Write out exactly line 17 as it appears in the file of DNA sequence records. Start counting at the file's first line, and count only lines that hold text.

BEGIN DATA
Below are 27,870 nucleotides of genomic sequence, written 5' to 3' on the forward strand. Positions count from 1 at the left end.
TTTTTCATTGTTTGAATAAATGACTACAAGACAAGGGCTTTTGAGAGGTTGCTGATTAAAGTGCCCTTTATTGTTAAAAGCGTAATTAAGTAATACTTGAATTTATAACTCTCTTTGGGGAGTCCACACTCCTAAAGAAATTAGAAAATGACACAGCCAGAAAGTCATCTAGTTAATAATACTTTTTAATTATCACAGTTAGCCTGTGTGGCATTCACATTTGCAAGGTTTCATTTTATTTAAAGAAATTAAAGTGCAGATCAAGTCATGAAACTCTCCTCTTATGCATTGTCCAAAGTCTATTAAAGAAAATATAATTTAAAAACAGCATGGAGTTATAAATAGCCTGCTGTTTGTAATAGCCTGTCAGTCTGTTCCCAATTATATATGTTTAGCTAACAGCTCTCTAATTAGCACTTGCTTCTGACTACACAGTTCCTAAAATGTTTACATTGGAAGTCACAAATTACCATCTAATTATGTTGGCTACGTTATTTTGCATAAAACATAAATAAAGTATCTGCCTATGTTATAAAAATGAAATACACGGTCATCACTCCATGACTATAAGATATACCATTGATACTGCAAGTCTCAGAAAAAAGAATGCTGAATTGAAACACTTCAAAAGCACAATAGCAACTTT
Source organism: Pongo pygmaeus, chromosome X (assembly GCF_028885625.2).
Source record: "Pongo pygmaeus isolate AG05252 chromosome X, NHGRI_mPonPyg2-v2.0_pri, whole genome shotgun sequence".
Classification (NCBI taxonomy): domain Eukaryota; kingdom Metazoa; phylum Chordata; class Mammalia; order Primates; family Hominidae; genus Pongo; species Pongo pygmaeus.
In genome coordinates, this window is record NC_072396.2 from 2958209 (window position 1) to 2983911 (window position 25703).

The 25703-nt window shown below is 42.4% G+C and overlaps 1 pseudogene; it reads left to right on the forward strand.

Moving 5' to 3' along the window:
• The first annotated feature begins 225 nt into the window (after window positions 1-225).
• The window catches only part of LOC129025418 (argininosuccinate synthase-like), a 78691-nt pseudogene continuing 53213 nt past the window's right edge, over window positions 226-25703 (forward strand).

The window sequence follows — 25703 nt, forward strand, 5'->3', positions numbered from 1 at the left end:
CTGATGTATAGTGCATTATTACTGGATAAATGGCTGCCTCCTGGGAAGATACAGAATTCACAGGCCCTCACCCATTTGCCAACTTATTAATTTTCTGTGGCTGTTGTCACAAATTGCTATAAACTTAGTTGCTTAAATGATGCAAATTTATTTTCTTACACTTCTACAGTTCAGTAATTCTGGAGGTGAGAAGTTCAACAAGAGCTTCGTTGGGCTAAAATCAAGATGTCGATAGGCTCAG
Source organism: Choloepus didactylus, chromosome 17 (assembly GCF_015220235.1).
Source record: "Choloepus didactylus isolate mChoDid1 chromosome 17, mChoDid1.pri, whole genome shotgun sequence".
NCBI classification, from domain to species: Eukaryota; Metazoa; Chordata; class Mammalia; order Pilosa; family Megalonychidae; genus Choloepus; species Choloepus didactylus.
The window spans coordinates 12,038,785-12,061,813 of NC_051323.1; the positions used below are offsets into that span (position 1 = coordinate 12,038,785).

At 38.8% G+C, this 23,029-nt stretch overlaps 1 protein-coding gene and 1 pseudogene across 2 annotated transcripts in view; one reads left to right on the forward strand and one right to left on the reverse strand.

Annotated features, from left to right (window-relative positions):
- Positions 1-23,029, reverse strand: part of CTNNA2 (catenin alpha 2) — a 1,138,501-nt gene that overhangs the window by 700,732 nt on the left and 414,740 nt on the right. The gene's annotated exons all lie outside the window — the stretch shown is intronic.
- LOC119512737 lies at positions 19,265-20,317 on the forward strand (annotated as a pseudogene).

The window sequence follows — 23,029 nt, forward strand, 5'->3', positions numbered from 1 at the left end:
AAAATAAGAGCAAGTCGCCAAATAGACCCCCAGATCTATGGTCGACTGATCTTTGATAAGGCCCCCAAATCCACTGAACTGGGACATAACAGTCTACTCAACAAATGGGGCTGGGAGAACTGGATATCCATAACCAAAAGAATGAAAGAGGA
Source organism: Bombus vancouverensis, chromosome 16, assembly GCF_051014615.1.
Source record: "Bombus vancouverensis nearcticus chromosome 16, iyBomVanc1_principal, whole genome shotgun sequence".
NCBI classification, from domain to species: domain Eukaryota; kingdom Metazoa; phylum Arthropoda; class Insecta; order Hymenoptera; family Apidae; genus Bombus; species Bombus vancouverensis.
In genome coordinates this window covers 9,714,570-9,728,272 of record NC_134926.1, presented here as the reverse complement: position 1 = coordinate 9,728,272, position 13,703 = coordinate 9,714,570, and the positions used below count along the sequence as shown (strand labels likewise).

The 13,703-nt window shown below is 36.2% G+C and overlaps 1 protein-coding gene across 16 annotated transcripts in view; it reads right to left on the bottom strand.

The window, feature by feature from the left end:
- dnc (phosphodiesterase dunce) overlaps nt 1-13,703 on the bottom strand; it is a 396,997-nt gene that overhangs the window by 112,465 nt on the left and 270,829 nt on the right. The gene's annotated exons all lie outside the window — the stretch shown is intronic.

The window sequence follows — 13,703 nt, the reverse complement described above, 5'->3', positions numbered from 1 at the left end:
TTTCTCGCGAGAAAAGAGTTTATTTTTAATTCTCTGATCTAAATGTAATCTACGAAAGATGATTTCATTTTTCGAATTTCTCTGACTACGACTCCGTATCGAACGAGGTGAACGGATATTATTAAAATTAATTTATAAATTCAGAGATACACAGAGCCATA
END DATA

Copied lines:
At 38.8% G+C, this 23,029-nt stretch overlaps 1 protein-coding gene and 1 pseudogene across 2 annotated transcripts in view; one reads left to right on the forward strand and one right to left on the reverse strand.